River recreation CAC holds first meeting in Bozeman

BOZEMAN – The citizen advisory committee for the Madison River Recreation Management Plan held its first meeting last Wednesday and spent much of the time working on ground rules and getting acquainted with the interest-based process the group would undertake.

The CAC was formed by Montana Fish, Wildlife and Parks to guide the agency’s work in developing a Madison River Recreation Management Plan.

The recreation management planning process will develop some kind of over arching recreation plan for the entire Madison River. FWP officially announced that they were undertaking the process last winter and since then many in the commercial outfitting industry and tourism industry have expressed concern that the motivation behind the plan is to limit commercial fishing on the Madison River.

The first CAC meeting went relatively smooth, but one point of debate came in discussing the roles of the representatives from FWP and the Bureau of Land Management who were also part of the committee.

“It does come as somewhat of a surprise that it now is a nine member CAC with two people who represent their agencies,” said CAC member Joe Dilschneider, who is an outfitter in Ennis.

The groups moderator, Ginny Tribe from Missoula, told the group that it’s always complicated to figure out how the agencies involved should be represented. In her past experience with other groups, she’s had agency representatives just advise the group and also sit at the table and be an active participant. The rub can come if the group feels the agency representative is using his position in the group to steer the final product in a preconceived direction.

Both the BLM and FWP had one resprentative at the table. Chris McGrath is an outdoor recreation planner for the BLM in Dillon and Pat Flowers is the region 3 supervisor for FWP.

Flowers told the group that he was sensitive to not seeming to unduly influence the CAC’s work and suggested that he and McGrath provide input and opinions to the CAC discussion but remain essentially non-voting members of the group.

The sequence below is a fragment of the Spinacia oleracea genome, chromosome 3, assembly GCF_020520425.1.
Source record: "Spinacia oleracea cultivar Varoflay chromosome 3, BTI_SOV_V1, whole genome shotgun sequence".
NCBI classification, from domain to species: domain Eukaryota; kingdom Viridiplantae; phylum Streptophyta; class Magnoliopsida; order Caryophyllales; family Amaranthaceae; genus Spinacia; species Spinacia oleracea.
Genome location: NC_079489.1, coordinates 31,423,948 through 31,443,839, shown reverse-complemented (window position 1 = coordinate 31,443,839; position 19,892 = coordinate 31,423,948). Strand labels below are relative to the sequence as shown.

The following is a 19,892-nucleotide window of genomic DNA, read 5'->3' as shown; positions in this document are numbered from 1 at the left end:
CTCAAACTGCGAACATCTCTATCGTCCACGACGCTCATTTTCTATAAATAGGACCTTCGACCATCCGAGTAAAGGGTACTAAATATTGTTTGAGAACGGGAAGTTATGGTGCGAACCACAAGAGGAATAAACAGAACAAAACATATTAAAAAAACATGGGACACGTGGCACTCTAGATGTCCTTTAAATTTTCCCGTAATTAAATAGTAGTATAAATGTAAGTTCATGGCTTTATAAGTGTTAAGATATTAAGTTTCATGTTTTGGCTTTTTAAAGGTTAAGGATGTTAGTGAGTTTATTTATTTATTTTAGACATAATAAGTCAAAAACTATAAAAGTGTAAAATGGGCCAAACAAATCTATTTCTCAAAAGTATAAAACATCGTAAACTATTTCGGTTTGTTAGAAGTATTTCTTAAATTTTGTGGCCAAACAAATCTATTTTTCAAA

CAC member Robin Cunningham, who is an outfitter in Four Corners and the executive director of the Fishing Outfitters Association of Montana expressed some mixed feelings about the addition of Flowers and McGrath to the group, but felt eased by the discussion.

Any recommendation the CAC comes up with, will have to be potentially implimented by both the BLM and FWP, so their input on to what sort of plan is feasible is important, Cunningham said.

CAC member Lee McKenna agreed.

“I have no problem with them being at the table,” McKenna said. “I don’t think this community should operate in a vacuum.”

CAC member Bob Gibson felt the same.

“To me their contribution is very vital and needed,” he said. “I want them to speak their piece.”

During a brief public comment period, Ennis resident and outfitter Todd France was frustrated by the addition of Flowers and McGrath to the group. Initially, FWP officials said they would have a larger group. Then people were surprised that only seven were appointed. Now, it seems to be a nine-member group with the addition of Flowers and McGrath, France said.